What to do about solar's growth
The big question for investors is what to do about the growth of solar in the U.S. Solar stocks have been pummeled and investing in them now looks like a risky proposition. Here are a few solid options.

First Solar (Nasdaq: FSLR  ) took a beating yesterday, but don't dismiss this company because of one day's bad news. First Solar is quickly becoming the largest systems builder in the world and in five years we may talk about its thin-film modules only in the past tense. This may lead to a rough transition, but it takes a lot of risk out of the business if it doesn't have to compete with other module makers. For more information on First Solar, check out our premium report on the stock by clicking here. This report will offer both the bull and bear scenarios for First Solar, as well as updates with more insight when the company is on the move.

Ameresco (NYSE: AMRC  ) is another play on the installation market. The company hasn't grown recently and some customers have pushed out projects, but with a total backlog of $1.3 billion, a growing renewable energy revenue stream, and a forward P/E of 13.5, this company has a big opportunity ahead.

Most of the growth in the U.S. is going to the residential solar market, which favors high-efficiency module makers because consumers get more bang for their buck. SunPower (Nasdaq: SPWR  ) is the market leader in the U.S. with 18.3% of the residential market in Q4 2011 according to GTM Research. Suntech Power and Yingli Green Energy (NYSE: YGE  ) are also in the top five solar suppliers for residential systems.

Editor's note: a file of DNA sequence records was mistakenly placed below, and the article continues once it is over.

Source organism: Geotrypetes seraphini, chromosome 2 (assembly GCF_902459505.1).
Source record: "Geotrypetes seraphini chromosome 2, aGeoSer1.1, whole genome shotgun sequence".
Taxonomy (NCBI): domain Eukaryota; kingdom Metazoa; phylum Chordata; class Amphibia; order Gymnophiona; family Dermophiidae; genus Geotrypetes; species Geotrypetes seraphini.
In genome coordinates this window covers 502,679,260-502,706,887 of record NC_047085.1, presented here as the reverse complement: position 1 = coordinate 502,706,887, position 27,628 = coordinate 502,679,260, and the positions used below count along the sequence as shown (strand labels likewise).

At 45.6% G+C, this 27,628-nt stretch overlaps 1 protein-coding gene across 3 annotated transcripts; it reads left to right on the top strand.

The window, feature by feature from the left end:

Another play on the Chinese solar market is GT Advanced Technologies (Nasdaq: GTAT  ) , a company that makes solar equipment for manufacturers. The company's HiCz technology should be another major step forward for solar manufacturers, and the stock only trades at four times trailing earnings, a price that is usually reserved for companies going out of business.

Fool contributor Travis Hoium owns shares of SunPower in both personal and managed accounts. You can follow Travis on Twitter at @FlushDrawFool, check out his personal stock holdings or follow his CAPS picks at TMFFlushDraw.

Motley Fool newsletter services have recommended buying shares of Ameresco. The Motley Fool has a disclosure policy. We Fools may not all hold the same opinions, but we all believe that considering a diverse range of insights makes us better investors. Try any of our Foolish newsletter services free for 30 days.


Read/Post Comments (4) | Recommend This Article (6)

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Help us keep this a respectfully Foolish area! This is a place for our readers to discuss, debate, and learn more about the Foolish investing topic you read about above. Help us keep it clean and safe. If you believe a comment is abusive or otherwise violates our Fool's Rules, please report it via the Report this Comment Report this Comment icon found on every comment.

  • Report this Comment On August 31, 2012, at 12:50 PM, lagunab1 wrote:

    Romney asked how one powers a car with a "windmill" on the roof (ostensibly displacing his dog)....but the equivalent question is how one powers a car with a drilling rig on top of it?

  • Report this Comment On August 31, 2012, at 9:53 PM, sailrick wrote: